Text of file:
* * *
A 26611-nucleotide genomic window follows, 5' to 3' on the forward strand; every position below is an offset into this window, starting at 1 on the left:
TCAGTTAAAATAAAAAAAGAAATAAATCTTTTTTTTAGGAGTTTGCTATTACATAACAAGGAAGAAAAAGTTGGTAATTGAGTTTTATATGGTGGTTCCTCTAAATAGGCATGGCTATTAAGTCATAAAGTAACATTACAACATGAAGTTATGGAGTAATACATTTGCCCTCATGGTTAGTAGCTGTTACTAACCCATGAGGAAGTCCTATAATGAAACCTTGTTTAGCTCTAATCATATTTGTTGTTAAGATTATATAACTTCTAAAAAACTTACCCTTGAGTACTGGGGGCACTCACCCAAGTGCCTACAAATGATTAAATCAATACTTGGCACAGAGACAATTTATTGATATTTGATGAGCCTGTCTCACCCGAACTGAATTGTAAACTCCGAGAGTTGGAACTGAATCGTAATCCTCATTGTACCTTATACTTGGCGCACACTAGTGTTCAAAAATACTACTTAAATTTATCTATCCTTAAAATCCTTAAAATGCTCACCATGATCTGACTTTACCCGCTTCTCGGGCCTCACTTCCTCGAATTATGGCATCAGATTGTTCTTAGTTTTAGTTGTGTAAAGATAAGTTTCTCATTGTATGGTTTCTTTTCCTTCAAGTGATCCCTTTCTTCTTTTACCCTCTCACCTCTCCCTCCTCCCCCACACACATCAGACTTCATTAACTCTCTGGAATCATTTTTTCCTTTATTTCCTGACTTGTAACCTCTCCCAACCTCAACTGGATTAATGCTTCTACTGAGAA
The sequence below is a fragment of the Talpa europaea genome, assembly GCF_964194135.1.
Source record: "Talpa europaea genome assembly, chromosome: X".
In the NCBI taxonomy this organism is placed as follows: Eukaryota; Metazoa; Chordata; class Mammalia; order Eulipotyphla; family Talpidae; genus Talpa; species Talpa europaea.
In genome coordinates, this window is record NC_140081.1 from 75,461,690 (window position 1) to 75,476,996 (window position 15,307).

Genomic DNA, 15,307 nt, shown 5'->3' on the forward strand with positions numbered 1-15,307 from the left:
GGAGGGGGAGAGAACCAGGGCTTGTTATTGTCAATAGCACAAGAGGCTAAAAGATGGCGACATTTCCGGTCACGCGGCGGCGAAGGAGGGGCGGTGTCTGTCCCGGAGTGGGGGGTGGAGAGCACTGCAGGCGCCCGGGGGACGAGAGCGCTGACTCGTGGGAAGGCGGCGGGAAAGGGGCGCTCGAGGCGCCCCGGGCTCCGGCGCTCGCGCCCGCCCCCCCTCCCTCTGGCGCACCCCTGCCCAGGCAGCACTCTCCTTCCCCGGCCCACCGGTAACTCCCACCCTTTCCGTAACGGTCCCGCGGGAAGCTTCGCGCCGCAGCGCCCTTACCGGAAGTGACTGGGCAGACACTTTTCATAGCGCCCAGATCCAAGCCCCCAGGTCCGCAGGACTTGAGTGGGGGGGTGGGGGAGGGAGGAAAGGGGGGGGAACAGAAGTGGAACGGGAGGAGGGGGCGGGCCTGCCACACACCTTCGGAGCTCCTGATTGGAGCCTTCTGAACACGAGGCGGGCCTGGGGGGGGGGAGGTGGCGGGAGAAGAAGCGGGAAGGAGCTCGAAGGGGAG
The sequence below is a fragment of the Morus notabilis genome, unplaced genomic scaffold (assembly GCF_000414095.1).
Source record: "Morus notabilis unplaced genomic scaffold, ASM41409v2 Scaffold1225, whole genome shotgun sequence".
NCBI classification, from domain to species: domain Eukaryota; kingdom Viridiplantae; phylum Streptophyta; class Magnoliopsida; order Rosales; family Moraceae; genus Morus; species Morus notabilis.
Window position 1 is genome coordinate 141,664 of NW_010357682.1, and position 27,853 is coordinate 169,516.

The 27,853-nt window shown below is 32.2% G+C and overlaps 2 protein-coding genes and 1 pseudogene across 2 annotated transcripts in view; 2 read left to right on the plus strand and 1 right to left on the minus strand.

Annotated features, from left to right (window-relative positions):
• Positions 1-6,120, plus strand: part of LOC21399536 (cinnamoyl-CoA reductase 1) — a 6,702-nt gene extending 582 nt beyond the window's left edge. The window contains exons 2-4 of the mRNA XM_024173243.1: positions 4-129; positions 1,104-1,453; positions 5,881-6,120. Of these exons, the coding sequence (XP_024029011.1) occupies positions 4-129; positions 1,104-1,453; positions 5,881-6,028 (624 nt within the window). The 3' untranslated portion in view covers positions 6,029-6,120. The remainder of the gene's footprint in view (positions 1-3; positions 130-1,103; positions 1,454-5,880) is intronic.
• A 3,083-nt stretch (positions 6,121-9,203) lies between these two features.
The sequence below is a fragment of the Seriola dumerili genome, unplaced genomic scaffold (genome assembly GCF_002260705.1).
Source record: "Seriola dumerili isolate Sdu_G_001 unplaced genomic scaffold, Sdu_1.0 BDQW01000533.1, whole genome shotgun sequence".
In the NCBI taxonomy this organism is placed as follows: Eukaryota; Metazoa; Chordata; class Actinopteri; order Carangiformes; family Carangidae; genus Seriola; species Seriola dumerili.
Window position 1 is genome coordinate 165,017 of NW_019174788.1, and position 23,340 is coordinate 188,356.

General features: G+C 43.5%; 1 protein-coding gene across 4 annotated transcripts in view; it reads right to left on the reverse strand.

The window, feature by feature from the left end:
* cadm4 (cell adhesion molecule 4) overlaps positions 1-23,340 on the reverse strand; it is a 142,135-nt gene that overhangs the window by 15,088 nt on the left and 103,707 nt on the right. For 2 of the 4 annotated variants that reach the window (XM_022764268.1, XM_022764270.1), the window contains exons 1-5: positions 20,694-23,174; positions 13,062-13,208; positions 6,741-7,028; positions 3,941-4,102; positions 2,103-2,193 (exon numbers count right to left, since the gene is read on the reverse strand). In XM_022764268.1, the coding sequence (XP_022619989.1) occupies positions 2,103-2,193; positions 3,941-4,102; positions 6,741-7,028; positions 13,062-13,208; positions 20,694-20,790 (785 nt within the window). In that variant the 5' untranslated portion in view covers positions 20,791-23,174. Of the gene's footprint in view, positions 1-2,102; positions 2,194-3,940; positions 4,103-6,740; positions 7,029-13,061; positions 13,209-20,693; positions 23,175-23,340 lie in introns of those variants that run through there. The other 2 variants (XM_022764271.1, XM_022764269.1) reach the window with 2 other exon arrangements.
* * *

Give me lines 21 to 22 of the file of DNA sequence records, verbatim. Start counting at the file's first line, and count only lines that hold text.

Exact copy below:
General features: G+C 43.5%; 1 protein-coding gene across 4 annotated transcripts in view; it reads right to left on the reverse strand.

The window, feature by feature from the left end: